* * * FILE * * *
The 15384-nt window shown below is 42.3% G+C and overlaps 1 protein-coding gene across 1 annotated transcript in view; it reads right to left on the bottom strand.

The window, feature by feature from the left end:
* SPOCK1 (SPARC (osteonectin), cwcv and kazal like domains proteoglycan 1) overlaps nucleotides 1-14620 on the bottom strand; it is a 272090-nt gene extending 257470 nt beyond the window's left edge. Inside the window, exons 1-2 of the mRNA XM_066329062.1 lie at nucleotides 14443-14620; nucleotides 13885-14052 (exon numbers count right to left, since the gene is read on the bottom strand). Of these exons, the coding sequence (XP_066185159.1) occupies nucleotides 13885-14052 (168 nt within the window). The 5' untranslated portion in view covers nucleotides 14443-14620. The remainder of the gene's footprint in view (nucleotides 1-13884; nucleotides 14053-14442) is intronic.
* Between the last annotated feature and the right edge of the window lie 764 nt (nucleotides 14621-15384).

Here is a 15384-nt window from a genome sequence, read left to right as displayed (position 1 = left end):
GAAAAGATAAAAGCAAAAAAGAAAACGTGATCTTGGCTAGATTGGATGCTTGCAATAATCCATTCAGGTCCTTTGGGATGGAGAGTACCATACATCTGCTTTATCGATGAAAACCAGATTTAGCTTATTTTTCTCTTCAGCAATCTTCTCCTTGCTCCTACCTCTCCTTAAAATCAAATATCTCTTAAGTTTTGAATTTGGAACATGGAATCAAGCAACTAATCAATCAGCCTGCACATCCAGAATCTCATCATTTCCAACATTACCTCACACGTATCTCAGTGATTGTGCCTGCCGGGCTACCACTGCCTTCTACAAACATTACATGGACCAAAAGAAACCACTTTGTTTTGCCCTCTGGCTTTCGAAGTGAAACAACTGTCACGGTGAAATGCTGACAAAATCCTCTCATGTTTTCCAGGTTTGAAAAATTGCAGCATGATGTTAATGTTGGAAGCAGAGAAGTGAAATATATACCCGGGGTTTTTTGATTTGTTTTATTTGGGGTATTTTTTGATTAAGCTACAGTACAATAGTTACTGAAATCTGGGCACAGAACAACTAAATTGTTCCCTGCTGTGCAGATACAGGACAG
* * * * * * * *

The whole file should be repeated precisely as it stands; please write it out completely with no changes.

The 15384-nt window shown below is 42.3% G+C and overlaps 1 protein-coding gene across 1 annotated transcript in view; it reads right to left on the bottom strand.

The window, feature by feature from the left end:
* SPOCK1 (SPARC (osteonectin), cwcv and kazal like domains proteoglycan 1) overlaps nucleotides 1-14620 on the bottom strand; it is a 272090-nt gene extending 257470 nt beyond the window's left edge. Inside the window, exons 1-2 of the mRNA XM_066329062.1 lie at nucleotides 14443-14620; nucleotides 13885-14052 (exon numbers count right to left, since the gene is read on the bottom strand). Of these exons, the coding sequence (XP_066185159.1) occupies nucleotides 13885-14052 (168 nt within the window). The 5' untranslated portion in view covers nucleotides 14443-14620. The remainder of the gene's footprint in view (nucleotides 1-13884; nucleotides 14053-14442) is intronic.
* Between the last annotated feature and the right edge of the window lie 764 nt (nucleotides 14621-15384).

Here is a 15384-nt window from a genome sequence, read left to right as displayed (position 1 = left end):
GAAAAGATAAAAGCAAAAAAGAAAACGTGATCTTGGCTAGATTGGATGCTTGCAATAATCCATTCAGGTCCTTTGGGATGGAGAGTACCATACATCTGCTTTATCGATGAAAACCAGATTTAGCTTATTTTTCTCTTCAGCAATCTTCTCCTTGCTCCTACCTCTCCTTAAAATCAAATATCTCTTAAGTTTTGAATTTGGAACATGGAATCAAGCAACTAATCAATCAGCCTGCACATCCAGAATCTCATCATTTCCAACATTACCTCACACGTATCTCAGTGATTGTGCCTGCCGGGCTACCACTGCCTTCTACAAACATTACATGGACCAAAAGAAACCACTTTGTTTTGCCCTCTGGCTTTCGAAGTGAAACAACTGTCACGGTGAAATGCTGACAAAATCCTCTCATGTTTTCCAGGTTTGAAAAATTGCAGCATGATGTTAATGTTGGAAGCAGAGAAGTGAAATATATACCCGGGGTTTTTTGATTTGTTTTATTTGGGGTATTTTTTGATTAAGCTACAGTACAATAGTTACTGAAATCTGGGCACAGAACAACTAAATTGTTCCCTGCTGTGCAGATACAGGACAG